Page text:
Children and Young People with Complex Disabilities and/or Life-Limiting and Life-Threatening Illnesses in the UK
In the UK, True Colours works to make a positive difference to the lives of children and young people with complex disabilities and/or life-limiting and life-threatening illnesses. We aim to provide support to enable these children and their families to live happy, fulfilled lives. This includes access to palliative care which should be a right for all who have a life-limiting or life-threatening illness.
We are very aware of the need to listen to parents and carers to improve support for families. In 2018, following consultation with our Parent Adviser Lisa Spinks, we launched the Breathing Spaces Fund to improve parent/carer rooms in hospitals. In 2019 we built on this programme with a grant to WellChild’s Family Tree Network – an online network which enables parents of children with exceptional health needs to be included, supported and listened to. We also made a grant towards the Martin House Research Centre at the University of York towards a coordinator who will support patient and public engagement in every aspect of the Centre’s work.
We continue to focus on support for those who have been bereaved of a child, through various pieces of work including funding for the Childhood Bereavement Network, new resources to support schools and a new grant towards research into the experiences of bereaved parents and families.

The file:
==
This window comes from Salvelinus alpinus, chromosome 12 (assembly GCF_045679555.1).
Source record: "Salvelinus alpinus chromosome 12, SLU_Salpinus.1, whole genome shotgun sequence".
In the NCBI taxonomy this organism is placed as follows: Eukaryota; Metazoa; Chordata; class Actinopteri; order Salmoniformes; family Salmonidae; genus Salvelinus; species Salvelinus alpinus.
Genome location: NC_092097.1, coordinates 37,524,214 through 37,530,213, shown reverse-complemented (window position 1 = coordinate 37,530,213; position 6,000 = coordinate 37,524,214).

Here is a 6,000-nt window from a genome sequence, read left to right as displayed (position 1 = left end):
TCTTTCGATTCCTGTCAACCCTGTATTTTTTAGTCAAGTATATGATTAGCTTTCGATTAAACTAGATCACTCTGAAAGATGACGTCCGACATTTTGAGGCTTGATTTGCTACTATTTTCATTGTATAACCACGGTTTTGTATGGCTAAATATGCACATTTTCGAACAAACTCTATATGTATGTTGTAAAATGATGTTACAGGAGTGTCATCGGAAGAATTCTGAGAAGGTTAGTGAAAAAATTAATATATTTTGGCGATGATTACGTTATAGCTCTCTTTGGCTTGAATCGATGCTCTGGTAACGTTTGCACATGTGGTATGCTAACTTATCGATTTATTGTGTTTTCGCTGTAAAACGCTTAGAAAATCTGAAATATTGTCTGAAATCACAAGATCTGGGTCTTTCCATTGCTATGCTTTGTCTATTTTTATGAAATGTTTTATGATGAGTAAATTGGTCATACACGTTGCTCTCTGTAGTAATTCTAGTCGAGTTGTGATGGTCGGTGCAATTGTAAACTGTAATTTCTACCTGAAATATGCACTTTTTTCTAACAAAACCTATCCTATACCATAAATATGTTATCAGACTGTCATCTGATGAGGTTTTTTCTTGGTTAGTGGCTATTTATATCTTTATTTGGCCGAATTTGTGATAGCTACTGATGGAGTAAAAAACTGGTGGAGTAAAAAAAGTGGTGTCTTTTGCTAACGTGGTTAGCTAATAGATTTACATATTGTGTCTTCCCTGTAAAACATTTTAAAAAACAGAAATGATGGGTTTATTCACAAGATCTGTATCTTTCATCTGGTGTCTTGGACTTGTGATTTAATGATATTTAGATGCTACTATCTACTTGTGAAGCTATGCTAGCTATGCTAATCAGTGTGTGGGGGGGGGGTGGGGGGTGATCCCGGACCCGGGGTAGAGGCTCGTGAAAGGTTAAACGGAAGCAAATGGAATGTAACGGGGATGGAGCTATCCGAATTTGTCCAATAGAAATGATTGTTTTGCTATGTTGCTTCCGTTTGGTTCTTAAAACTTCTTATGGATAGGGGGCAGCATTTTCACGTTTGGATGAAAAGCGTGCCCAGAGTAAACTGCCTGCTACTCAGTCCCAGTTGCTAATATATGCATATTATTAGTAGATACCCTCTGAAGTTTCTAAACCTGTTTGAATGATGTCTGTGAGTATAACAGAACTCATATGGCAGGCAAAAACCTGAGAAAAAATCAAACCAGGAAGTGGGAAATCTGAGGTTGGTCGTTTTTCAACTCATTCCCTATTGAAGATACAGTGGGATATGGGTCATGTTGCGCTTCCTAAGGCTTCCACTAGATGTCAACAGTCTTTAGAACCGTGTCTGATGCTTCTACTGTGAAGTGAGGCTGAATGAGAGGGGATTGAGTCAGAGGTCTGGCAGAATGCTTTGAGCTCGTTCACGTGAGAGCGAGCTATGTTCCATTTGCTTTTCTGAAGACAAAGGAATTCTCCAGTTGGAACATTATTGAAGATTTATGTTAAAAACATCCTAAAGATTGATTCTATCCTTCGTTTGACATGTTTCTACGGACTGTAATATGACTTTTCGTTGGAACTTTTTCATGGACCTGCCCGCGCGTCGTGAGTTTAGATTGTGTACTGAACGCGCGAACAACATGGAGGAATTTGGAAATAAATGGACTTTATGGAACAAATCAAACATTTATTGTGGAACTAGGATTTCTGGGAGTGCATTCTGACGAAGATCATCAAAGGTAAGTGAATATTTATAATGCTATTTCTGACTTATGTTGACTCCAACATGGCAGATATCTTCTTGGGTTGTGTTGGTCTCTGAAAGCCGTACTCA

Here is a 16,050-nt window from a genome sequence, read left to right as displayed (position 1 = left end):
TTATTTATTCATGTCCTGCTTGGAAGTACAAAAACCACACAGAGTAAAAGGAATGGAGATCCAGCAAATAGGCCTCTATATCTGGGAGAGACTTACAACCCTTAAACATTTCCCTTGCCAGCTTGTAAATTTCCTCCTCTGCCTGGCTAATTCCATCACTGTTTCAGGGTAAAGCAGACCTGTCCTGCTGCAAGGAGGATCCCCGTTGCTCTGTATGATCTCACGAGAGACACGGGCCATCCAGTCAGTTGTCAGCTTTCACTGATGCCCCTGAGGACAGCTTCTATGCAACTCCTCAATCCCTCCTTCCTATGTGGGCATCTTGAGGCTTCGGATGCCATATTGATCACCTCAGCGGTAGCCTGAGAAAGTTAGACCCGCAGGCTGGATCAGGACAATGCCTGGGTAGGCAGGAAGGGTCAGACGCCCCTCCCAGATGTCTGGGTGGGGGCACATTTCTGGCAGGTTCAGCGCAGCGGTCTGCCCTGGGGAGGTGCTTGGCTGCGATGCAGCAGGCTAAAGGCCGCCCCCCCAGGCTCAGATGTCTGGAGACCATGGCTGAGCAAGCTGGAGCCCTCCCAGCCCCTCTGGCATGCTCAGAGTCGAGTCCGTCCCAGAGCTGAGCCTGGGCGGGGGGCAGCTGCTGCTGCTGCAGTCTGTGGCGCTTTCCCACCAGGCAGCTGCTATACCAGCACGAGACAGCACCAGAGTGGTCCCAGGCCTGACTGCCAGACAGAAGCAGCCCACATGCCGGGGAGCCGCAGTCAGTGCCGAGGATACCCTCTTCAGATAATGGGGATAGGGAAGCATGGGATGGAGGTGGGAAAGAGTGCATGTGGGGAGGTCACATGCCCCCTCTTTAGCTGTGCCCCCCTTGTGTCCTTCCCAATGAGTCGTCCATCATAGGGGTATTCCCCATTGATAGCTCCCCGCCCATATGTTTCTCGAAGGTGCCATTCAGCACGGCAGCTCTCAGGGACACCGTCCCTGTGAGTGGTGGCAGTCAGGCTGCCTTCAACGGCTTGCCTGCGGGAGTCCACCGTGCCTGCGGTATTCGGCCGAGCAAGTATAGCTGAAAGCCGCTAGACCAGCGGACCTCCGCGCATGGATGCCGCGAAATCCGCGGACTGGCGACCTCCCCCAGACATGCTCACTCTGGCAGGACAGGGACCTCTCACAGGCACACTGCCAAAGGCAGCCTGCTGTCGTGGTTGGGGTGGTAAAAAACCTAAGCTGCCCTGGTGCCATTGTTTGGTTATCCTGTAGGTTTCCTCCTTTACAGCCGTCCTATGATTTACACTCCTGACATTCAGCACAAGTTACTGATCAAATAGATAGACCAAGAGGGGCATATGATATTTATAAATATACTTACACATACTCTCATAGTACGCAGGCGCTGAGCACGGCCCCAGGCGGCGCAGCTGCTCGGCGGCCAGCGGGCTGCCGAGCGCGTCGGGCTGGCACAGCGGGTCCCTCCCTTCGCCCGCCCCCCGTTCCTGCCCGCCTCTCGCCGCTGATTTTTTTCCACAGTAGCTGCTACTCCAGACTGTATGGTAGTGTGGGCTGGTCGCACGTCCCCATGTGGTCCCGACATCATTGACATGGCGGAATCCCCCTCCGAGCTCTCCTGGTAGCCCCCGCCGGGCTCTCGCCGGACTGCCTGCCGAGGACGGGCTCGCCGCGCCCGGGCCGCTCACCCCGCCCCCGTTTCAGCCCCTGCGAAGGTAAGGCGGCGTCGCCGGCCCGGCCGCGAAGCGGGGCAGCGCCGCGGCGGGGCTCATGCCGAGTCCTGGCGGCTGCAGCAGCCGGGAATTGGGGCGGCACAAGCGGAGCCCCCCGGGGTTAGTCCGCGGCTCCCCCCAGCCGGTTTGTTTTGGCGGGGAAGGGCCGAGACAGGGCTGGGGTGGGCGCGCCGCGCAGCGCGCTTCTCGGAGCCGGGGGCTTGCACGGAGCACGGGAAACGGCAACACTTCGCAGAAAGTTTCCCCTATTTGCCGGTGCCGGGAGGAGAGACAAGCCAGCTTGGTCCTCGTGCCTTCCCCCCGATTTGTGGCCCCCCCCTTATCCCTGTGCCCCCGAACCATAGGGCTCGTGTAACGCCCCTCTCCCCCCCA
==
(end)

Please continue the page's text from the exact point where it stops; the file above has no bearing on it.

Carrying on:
We have long been aware of a lack of accurate data on disabled children and children with life-limiting and/or life-threatening illnesses. This lack makes it difficult to plan, fund and deliver services to meet the need of every child and their family. We continue to provide funding to enable Anne Pinney, the True Colours Data Champion, to provide expert technical support to improve the use and understanding of existing data which is fundamental to commissioning good services.
We also continue to support the Professorial Chair in Palliative Care for Children and Young People at UCL Great Ormond Street Institute of Child Health, which is held by Professor Myra Bluebond-Langner. In 2018, an External Review Board expert panel found that ‘academic paediatric palliative care [should] continue at ICH/GOSH’ and that the calibre of the Chair’s research, particularly on decision making, will ‘become a gold standard reference in years to come.’ The Chair was established in 2010 and is the first of its kind.
We also provide support for a number of exceptional organisations including:
– Sibs, the national charity for siblings of disabled children
– Heart n Soul, a creative arts company and charity which provides opportunities for people with learning disabilities to discover, develop and share their artistic talents as widely as possible.
– Jessie May, which provides home care for terminally ill children in Bristol and the surrounding area.